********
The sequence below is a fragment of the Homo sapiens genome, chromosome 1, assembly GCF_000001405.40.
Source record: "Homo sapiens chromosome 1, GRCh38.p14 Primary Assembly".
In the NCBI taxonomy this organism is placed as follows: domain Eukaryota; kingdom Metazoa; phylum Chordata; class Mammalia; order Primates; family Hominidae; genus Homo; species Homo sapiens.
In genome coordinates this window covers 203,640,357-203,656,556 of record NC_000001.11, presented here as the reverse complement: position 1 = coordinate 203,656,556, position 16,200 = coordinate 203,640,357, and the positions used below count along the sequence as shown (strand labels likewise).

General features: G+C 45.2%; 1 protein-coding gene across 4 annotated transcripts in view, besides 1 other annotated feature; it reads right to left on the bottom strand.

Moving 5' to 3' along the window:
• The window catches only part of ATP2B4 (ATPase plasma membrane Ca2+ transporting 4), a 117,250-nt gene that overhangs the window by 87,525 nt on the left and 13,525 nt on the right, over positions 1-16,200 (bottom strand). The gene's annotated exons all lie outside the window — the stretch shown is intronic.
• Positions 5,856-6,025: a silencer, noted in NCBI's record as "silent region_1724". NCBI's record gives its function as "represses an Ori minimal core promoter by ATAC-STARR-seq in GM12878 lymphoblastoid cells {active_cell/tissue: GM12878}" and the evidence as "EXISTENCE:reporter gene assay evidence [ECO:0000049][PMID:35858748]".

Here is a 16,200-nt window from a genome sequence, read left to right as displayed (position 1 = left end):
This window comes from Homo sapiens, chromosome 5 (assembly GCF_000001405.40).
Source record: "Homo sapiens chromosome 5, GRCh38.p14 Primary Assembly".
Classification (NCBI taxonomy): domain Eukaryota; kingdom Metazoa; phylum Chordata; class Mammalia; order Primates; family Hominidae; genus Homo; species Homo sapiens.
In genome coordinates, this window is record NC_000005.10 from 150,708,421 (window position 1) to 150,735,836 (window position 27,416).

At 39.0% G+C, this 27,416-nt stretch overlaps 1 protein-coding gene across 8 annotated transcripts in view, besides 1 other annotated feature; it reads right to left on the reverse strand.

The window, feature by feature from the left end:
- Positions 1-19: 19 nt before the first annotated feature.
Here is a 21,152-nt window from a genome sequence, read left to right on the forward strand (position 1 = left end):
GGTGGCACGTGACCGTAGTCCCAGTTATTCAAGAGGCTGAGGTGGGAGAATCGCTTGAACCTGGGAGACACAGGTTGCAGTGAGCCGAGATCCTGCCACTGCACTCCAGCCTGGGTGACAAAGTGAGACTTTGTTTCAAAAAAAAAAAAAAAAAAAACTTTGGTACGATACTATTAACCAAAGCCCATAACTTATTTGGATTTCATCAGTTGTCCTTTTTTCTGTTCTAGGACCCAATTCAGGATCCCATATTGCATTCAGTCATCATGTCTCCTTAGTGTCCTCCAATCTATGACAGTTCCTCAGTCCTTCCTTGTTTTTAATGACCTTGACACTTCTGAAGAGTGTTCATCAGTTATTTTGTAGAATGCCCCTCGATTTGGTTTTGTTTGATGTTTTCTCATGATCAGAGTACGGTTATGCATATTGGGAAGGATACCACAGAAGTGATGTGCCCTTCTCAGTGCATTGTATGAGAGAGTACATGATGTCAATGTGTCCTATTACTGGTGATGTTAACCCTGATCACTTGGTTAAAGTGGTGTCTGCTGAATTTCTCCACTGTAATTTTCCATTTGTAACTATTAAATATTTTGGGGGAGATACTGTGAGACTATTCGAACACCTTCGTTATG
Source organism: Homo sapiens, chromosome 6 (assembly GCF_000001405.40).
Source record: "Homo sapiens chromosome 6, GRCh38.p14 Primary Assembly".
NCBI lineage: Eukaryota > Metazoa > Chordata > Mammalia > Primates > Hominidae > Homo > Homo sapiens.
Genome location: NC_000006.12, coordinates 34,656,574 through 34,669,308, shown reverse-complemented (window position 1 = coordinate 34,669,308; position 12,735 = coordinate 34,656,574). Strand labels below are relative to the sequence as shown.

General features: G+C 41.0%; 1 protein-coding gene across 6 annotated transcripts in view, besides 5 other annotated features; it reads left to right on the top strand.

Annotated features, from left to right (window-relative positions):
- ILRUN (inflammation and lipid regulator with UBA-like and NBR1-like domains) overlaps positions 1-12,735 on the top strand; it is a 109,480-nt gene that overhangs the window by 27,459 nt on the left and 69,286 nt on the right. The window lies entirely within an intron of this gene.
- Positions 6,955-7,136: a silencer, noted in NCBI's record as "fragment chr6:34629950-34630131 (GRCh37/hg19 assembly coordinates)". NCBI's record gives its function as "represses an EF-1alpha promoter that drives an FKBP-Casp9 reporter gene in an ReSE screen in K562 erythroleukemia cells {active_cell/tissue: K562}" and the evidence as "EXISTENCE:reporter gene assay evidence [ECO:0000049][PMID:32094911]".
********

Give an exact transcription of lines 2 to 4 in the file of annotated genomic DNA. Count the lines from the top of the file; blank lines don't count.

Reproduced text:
Source record: "Homo sapiens chromosome 1, GRCh38.p14 Primary Assembly".
In the NCBI taxonomy this organism is placed as follows: domain Eukaryota; kingdom Metazoa; phylum Chordata; class Mammalia; order Primates; family Hominidae; genus Homo; species Homo sapiens.
In genome coordinates this window covers 203,640,357-203,656,556 of record NC_000001.11, presented here as the reverse complement: position 1 = coordinate 203,656,556, position 16,200 = coordinate 203,640,357, and the positions used below count along the sequence as shown (strand labels likewise).